We read half the book in one sitting.
Chapter 7 - Initiative
After reading the book Isaac wonders if Torraz and Boris have hacked the SQA website and asks if he can Skype the answers to the first 2 missions to Agent Jones.
Mission 3 and 4 are completed on time, without drama and using the more conventional communication channel of the Spy Quest website.
Chapter 8 - Imitation Game
It's always fantastic when we can use age appropriate books to introduce some grown up themes.
We used Yertle the Turtle to introduce the kids to Rose Parks and the Civil Rights movement.
When talking about cracking codes and the debt that we owe to the people who keep us safe where else would you start?
There was some active learning going on when we discussed Alan Turing's work.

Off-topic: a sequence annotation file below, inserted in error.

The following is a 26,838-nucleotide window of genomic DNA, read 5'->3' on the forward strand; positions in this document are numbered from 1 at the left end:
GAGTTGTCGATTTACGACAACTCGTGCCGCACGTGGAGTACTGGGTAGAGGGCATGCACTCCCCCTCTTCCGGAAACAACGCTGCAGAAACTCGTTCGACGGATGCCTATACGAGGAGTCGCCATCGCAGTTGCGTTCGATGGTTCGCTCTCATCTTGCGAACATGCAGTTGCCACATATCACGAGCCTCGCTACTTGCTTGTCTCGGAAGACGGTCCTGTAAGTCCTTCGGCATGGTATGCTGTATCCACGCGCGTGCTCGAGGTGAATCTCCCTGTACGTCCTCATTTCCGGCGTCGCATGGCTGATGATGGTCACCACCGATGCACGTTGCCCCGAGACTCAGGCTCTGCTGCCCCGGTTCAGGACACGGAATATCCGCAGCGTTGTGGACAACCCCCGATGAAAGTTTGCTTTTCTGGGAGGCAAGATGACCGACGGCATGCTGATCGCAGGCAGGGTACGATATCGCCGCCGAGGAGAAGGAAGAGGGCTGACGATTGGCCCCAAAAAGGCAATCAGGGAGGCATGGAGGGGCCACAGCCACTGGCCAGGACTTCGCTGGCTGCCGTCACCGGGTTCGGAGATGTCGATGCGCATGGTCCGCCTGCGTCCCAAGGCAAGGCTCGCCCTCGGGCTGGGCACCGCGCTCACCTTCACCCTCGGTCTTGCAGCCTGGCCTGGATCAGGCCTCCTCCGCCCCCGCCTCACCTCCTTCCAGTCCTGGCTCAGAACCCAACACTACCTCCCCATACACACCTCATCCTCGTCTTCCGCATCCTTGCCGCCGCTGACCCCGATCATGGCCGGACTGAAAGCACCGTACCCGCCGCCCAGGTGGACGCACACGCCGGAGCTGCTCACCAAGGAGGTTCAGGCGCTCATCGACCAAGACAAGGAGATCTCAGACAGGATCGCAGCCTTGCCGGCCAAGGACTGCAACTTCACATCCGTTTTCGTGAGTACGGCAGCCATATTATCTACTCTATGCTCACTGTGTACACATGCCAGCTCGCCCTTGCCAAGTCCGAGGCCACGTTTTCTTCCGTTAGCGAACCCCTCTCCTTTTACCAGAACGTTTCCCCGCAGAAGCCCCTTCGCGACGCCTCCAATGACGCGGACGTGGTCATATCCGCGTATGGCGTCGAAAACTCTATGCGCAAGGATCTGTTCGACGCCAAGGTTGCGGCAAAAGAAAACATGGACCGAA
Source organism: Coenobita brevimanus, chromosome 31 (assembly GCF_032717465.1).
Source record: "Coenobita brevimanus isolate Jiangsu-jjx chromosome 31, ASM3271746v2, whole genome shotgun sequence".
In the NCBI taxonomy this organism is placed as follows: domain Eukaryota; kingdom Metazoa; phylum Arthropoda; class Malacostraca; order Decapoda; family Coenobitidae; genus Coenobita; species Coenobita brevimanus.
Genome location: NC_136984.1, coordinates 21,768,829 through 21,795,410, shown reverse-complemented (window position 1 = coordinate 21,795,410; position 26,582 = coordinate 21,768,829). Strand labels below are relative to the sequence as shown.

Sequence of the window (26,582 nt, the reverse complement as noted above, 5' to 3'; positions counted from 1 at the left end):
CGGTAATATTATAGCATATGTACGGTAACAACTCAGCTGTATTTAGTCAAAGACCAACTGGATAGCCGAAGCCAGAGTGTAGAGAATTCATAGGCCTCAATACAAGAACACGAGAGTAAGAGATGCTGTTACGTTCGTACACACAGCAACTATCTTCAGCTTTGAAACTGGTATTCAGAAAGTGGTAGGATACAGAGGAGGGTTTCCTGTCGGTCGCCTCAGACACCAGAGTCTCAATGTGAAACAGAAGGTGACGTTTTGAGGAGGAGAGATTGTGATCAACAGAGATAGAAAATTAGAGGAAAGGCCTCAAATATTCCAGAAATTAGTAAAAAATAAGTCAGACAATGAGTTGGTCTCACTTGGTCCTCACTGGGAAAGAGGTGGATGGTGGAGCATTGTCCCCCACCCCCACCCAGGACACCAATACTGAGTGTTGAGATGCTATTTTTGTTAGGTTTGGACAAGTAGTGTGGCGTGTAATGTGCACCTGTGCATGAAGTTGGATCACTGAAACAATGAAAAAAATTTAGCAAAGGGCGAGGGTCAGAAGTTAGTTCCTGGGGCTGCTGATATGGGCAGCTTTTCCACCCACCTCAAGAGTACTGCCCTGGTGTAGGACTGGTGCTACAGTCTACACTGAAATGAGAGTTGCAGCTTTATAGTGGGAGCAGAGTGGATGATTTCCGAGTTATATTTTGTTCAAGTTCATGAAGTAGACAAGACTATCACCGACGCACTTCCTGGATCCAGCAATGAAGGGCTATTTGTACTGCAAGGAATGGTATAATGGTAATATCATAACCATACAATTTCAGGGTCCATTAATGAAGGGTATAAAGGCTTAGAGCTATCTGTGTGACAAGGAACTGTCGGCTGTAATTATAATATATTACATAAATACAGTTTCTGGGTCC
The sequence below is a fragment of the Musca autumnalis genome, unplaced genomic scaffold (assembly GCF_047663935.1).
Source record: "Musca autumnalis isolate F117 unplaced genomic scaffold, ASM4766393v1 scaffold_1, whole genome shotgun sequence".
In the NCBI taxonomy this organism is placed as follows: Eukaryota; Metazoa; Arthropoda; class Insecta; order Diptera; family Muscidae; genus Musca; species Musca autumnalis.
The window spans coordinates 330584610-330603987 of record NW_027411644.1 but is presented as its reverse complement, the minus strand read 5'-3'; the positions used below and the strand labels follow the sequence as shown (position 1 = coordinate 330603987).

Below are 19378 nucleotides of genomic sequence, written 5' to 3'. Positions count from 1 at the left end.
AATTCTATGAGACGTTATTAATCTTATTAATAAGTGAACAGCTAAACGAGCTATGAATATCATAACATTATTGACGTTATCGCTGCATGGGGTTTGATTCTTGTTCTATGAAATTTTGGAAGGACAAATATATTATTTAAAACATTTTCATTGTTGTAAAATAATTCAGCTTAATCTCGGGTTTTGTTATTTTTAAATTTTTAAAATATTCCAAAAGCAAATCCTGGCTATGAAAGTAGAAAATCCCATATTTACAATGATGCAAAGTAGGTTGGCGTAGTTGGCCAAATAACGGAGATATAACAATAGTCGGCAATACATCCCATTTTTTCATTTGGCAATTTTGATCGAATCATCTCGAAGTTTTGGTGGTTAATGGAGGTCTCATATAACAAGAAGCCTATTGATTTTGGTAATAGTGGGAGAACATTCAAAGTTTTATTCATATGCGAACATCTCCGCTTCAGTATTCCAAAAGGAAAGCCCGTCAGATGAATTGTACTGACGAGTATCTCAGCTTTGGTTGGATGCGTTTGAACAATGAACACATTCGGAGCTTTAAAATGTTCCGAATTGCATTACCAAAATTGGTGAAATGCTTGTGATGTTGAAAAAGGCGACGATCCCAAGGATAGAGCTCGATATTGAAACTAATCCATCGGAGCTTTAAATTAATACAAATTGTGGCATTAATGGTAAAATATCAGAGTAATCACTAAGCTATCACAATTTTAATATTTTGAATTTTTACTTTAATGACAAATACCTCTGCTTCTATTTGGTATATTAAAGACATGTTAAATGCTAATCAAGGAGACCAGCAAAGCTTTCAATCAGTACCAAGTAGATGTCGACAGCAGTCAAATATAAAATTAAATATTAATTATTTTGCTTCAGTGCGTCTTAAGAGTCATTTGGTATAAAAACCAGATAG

(Not to trivalise Turing's work but there have also been links made in films like National Treasure too).
Chapter 9 - Active Learning: Comprehension
I hated comprehension at school. Today I understand that it's called "Close Reading." What didn't help was the text chosen. Sunset Song in education has a lot to answer for!
Through Spy Quest Isaac has had the best introduction possible to reading comprehension.
But let's be clear here. While this was a great book before Agent Jones' call... Agent Jones brought the whole thing to life.
How and why did he do this?
How: By treating kids like adults and believing they are capable of more than we give them credit for.
Why: I'll refer you to my "Pinned Tweet" and earlier post to let you know "The Why"
"David if I was to say something along the lines of:
The reason I am doing this is because the books that I read as a child helped me to find my place in the world and I'd like to pay it forward to help others do the same?'
Would that be an accurate statement? "Pretty much"
Chapter 10 - Confidence
Now I'm not sure if this applies to me or Isaac but the result is the same.
I've definitely seen this young lads chest a little more puffed out and more of an "I can do that." Or is it that seeing him with more of an "I can do that" attitude, I'm letting him?